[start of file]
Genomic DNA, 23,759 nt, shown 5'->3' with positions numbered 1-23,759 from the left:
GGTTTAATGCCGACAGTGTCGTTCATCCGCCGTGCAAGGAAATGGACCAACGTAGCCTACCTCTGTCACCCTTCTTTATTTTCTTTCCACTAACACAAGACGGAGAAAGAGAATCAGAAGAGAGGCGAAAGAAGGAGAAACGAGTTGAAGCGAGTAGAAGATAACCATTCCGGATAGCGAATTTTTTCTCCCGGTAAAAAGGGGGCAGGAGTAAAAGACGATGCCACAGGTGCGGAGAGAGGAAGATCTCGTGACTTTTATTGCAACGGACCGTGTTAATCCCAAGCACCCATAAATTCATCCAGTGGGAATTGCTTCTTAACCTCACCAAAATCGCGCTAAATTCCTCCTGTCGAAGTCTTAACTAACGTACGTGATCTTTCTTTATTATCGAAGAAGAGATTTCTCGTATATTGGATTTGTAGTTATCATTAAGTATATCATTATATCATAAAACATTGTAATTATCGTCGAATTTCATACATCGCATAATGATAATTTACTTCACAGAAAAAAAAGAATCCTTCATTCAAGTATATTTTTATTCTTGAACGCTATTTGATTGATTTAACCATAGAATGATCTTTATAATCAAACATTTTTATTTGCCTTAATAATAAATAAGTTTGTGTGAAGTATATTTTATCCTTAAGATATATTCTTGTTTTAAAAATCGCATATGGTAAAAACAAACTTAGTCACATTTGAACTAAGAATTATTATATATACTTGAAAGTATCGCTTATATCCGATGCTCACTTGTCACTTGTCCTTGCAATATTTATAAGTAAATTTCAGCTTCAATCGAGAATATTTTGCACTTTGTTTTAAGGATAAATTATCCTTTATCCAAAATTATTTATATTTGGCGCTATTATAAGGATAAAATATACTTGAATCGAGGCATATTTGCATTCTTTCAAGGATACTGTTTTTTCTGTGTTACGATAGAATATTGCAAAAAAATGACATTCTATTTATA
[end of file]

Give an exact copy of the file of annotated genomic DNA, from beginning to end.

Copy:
Genomic DNA, 23,759 nt, shown 5'->3' with positions numbered 1-23,759 from the left:
GGTTTAATGCCGACAGTGTCGTTCATCCGCCGTGCAAGGAAATGGACCAACGTAGCCTACCTCTGTCACCCTTCTTTATTTTCTTTCCACTAACACAAGACGGAGAAAGAGAATCAGAAGAGAGGCGAAAGAAGGAGAAACGAGTTGAAGCGAGTAGAAGATAACCATTCCGGATAGCGAATTTTTTCTCCCGGTAAAAAGGGGGCAGGAGTAAAAGACGATGCCACAGGTGCGGAGAGAGGAAGATCTCGTGACTTTTATTGCAACGGACCGTGTTAATCCCAAGCACCCATAAATTCATCCAGTGGGAATTGCTTCTTAACCTCACCAAAATCGCGCTAAATTCCTCCTGTCGAAGTCTTAACTAACGTACGTGATCTTTCTTTATTATCGAAGAAGAGATTTCTCGTATATTGGATTTGTAGTTATCATTAAGTATATCATTATATCATAAAACATTGTAATTATCGTCGAATTTCATACATCGCATAATGATAATTTACTTCACAGAAAAAAAAGAATCCTTCATTCAAGTATATTTTTATTCTTGAACGCTATTTGATTGATTTAACCATAGAATGATCTTTATAATCAAACATTTTTATTTGCCTTAATAATAAATAAGTTTGTGTGAAGTATATTTTATCCTTAAGATATATTCTTGTTTTAAAAATCGCATATGGTAAAAACAAACTTAGTCACATTTGAACTAAGAATTATTATATATACTTGAAAGTATCGCTTATATCCGATGCTCACTTGTCACTTGTCCTTGCAATATTTATAAGTAAATTTCAGCTTCAATCGAGAATATTTTGCACTTTGTTTTAAGGATAAATTATCCTTTATCCAAAATTATTTATATTTGGCGCTATTATAAGGATAAAATATACTTGAATCGAGGCATATTTGCATTCTTTCAAGGATACTGTTTTTTCTGTGTTACGATAGAATATTGCAAAAAAATGACATTCTATTTATA